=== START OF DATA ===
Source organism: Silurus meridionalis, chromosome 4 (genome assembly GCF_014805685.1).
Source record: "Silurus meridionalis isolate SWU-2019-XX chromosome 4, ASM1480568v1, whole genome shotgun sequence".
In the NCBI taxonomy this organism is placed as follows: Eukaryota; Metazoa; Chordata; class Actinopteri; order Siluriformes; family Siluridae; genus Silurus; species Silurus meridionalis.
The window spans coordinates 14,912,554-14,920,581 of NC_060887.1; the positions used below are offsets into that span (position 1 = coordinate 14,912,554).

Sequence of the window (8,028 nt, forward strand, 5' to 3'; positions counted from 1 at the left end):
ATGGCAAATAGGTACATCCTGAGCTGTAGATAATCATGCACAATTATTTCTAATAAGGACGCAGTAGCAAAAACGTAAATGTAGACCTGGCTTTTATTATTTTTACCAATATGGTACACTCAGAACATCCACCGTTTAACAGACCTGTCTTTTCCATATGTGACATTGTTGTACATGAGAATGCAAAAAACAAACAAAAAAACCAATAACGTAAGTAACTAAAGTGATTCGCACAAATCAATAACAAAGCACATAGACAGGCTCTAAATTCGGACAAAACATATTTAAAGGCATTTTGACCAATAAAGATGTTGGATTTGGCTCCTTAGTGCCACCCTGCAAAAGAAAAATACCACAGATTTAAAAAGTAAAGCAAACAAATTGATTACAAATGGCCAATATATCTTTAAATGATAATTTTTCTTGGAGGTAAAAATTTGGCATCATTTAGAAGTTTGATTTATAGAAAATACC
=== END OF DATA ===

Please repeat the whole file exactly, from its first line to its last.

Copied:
Source organism: Silurus meridionalis, chromosome 4 (genome assembly GCF_014805685.1).
Source record: "Silurus meridionalis isolate SWU-2019-XX chromosome 4, ASM1480568v1, whole genome shotgun sequence".
In the NCBI taxonomy this organism is placed as follows: Eukaryota; Metazoa; Chordata; class Actinopteri; order Siluriformes; family Siluridae; genus Silurus; species Silurus meridionalis.
The window spans coordinates 14,912,554-14,920,581 of NC_060887.1; the positions used below are offsets into that span (position 1 = coordinate 14,912,554).

Sequence of the window (8,028 nt, forward strand, 5' to 3'; positions counted from 1 at the left end):
ATGGCAAATAGGTACATCCTGAGCTGTAGATAATCATGCACAATTATTTCTAATAAGGACGCAGTAGCAAAAACGTAAATGTAGACCTGGCTTTTATTATTTTTACCAATATGGTACACTCAGAACATCCACCGTTTAACAGACCTGTCTTTTCCATATGTGACATTGTTGTACATGAGAATGCAAAAAACAAACAAAAAAACCAATAACGTAAGTAACTAAAGTGATTCGCACAAATCAATAACAAAGCACATAGACAGGCTCTAAATTCGGACAAAACATATTTAAAGGCATTTTGACCAATAAAGATGTTGGATTTGGCTCCTTAGTGCCACCCTGCAAAAGAAAAATACCACAGATTTAAAAAGTAAAGCAAACAAATTGATTACAAATGGCCAATATATCTTTAAATGATAATTTTTCTTGGAGGTAAAAATTTGGCATCATTTAGAAGTTTGATTTATAGAAAATACC